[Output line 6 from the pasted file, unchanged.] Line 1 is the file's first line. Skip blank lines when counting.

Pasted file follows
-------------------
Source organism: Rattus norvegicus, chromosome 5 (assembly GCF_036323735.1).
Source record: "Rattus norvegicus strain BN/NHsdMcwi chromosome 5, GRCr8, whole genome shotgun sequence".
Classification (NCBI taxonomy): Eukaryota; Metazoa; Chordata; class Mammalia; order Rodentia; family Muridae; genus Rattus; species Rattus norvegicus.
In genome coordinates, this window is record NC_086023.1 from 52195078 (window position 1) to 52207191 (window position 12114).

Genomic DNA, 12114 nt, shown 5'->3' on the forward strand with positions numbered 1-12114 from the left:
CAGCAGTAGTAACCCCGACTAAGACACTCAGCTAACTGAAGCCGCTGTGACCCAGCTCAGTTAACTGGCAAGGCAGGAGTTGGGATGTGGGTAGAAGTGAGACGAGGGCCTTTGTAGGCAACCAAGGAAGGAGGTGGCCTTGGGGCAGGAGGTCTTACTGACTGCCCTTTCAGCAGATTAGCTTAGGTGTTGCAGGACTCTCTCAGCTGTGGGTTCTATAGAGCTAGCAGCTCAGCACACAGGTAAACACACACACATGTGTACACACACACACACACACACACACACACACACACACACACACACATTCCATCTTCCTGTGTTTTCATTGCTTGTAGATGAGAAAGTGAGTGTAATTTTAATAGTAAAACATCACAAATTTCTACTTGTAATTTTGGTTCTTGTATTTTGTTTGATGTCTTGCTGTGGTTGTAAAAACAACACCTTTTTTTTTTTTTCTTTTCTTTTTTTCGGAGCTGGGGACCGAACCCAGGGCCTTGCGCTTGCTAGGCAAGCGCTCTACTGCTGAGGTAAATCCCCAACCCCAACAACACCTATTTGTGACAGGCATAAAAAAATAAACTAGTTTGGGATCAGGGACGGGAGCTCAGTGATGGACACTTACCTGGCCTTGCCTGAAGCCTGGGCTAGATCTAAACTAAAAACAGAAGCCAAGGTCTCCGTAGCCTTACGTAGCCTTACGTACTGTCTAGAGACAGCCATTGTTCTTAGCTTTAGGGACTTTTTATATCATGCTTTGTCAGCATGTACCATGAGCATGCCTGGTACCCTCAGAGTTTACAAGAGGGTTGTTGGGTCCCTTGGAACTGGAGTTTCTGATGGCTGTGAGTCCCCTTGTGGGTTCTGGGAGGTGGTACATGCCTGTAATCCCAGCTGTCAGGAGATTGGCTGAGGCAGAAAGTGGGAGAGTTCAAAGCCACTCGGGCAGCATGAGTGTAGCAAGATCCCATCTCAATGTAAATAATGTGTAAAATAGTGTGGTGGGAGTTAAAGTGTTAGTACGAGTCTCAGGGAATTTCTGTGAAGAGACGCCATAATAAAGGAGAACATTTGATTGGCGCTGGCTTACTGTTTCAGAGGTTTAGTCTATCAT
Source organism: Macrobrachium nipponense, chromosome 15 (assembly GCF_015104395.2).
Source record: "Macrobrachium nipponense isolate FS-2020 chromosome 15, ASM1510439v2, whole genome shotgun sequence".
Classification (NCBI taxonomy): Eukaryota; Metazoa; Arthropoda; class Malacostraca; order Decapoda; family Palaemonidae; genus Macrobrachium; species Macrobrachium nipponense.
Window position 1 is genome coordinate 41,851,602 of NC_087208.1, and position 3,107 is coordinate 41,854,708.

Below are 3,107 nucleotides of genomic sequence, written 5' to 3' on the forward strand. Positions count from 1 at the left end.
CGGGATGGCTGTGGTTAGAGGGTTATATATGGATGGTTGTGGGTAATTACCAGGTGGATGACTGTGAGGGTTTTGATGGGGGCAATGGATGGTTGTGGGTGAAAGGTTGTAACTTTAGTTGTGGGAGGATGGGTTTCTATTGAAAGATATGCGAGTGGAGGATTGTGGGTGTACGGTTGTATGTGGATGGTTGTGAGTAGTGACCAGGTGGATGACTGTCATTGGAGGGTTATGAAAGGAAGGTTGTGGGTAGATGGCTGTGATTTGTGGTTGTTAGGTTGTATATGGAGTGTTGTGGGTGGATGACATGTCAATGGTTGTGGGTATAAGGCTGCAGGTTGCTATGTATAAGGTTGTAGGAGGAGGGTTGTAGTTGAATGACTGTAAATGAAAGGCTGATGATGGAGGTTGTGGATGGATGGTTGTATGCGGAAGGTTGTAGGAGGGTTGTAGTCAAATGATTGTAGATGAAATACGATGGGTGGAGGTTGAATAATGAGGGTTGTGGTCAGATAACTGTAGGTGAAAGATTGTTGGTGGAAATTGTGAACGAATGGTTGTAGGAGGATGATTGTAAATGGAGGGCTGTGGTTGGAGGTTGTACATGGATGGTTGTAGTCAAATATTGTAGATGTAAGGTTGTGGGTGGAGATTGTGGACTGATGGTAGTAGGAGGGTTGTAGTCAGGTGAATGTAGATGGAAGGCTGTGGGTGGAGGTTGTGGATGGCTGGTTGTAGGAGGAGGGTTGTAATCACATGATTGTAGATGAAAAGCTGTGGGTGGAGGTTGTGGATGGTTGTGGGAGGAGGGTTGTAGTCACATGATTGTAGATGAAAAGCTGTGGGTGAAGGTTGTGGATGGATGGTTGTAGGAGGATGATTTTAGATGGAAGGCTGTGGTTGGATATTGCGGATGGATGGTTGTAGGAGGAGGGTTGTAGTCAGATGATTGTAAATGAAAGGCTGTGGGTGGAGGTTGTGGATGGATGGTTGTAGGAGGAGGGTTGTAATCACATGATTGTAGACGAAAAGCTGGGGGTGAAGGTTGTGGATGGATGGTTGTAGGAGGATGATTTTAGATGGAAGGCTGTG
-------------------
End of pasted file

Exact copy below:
CAGCAGTAGTAACCCCGACTAAGACACTCAGCTAACTGAAGCCGCTGTGACCCAGCTCAGTTAACTGGCAAGGCAGGAGTTGGGATGTGGGTAGAAGTGAGACGAGGGCCTTTGTAGGCAACCAAGGAAGGAGGTGGCCTTGGGGCAGGAGGTCTTACTGACTGCCCTTTCAGCAGATTAGCTTAGGTGTTGCAGGACTCTCTCAGCTGTGGGTTCTATAGAGCTAGCAGCTCAGCACACAGGTAAACACACACACATGTGTACACACACACACACACACACACACACACACACACACACACACACATTCCATCTTCCTGTGTTTTCATTGCTTGTAGATGAGAAAGTGAGTGTAATTTTAATAGTAAAACATCACAAATTTCTACTTGTAATTTTGGTTCTTGTATTTTGTTTGATGTCTTGCTGTGGTTGTAAAAACAACACCTTTTTTTTTTTTTCTTTTCTTTTTTTCGGAGCTGGGGACCGAACCCAGGGCCTTGCGCTTGCTAGGCAAGCGCTCTACTGCTGAGGTAAATCCCCAACCCCAACAACACCTATTTGTGACAGGCATAAAAAAATAAACTAGTTTGGGATCAGGGACGGGAGCTCAGTGATGGACACTTACCTGGCCTTGCCTGAAGCCTGGGCTAGATCTAAACTAAAAACAGAAGCCAAGGTCTCCGTAGCCTTACGTAGCCTTACGTACTGTCTAGAGACAGCCATTGTTCTTAGCTTTAGGGACTTTTTATATCATGCTTTGTCAGCATGTACCATGAGCATGCCTGGTACCCTCAGAGTTTACAAGAGGGTTGTTGGGTCCCTTGGAACTGGAGTTTCTGATGGCTGTGAGTCCCCTTGTGGGTTCTGGGAGGTGGTACATGCCTGTAATCCCAGCTGTCAGGAGATTGGCTGAGGCAGAAAGTGGGAGAGTTCAAAGCCACTCGGGCAGCATGAGTGTAGCAAGATCCCATCTCAATGTAAATAATGTGTAAAATAGTGTGGTGGGAGTTAAAGTGTTAGTACGAGTCTCAGGGAATTTCTGTGAAGAGACGCCATAATAAAGGAGAACATTTGATTGGCGCTGGCTTACTGTTTCAGAGGTTTAGTCTATCAT